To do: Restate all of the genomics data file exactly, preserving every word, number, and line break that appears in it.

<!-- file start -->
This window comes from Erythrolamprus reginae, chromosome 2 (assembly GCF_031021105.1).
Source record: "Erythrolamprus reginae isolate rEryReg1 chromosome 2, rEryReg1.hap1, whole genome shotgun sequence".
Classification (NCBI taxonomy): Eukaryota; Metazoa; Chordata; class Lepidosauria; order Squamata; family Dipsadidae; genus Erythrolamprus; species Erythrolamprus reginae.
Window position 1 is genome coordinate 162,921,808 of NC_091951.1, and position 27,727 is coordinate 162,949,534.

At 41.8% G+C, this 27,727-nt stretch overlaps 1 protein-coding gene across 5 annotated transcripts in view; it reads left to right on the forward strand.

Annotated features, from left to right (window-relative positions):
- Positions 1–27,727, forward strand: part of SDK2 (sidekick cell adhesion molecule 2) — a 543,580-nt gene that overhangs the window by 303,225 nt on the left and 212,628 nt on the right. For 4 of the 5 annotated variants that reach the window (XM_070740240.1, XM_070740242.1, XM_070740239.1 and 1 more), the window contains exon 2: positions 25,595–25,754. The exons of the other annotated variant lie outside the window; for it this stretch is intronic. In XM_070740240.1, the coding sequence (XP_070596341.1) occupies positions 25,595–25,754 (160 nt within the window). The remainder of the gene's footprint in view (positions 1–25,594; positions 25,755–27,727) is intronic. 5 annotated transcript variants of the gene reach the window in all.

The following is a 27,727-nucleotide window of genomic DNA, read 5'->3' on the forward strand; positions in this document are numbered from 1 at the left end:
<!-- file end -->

This window comes from Erythrolamprus reginae, chromosome 2 (assembly GCF_031021105.1).
Source record: "Erythrolamprus reginae isolate rEryReg1 chromosome 2, rEryReg1.hap1, whole genome shotgun sequence".
Classification (NCBI taxonomy): Eukaryota; Metazoa; Chordata; class Lepidosauria; order Squamata; family Dipsadidae; genus Erythrolamprus; species Erythrolamprus reginae.
Window position 1 is genome coordinate 162,921,808 of NC_091951.1, and position 27,727 is coordinate 162,949,534.

At 41.8% G+C, this 27,727-nt stretch overlaps 1 protein-coding gene across 5 annotated transcripts in view; it reads left to right on the forward strand.

Annotated features, from left to right (window-relative positions):
- Positions 1–27,727, forward strand: part of SDK2 (sidekick cell adhesion molecule 2) — a 543,580-nt gene that overhangs the window by 303,225 nt on the left and 212,628 nt on the right. For 4 of the 5 annotated variants that reach the window (XM_070740240.1, XM_070740242.1, XM_070740239.1 and 1 more), the window contains exon 2: positions 25,595–25,754. The exons of the other annotated variant lie outside the window; for it this stretch is intronic. In XM_070740240.1, the coding sequence (XP_070596341.1) occupies positions 25,595–25,754 (160 nt within the window). The remainder of the gene's footprint in view (positions 1–25,594; positions 25,755–27,727) is intronic. 5 annotated transcript variants of the gene reach the window in all.

The following is a 27,727-nucleotide window of genomic DNA, read 5'->3' on the forward strand; positions in this document are numbered from 1 at the left end: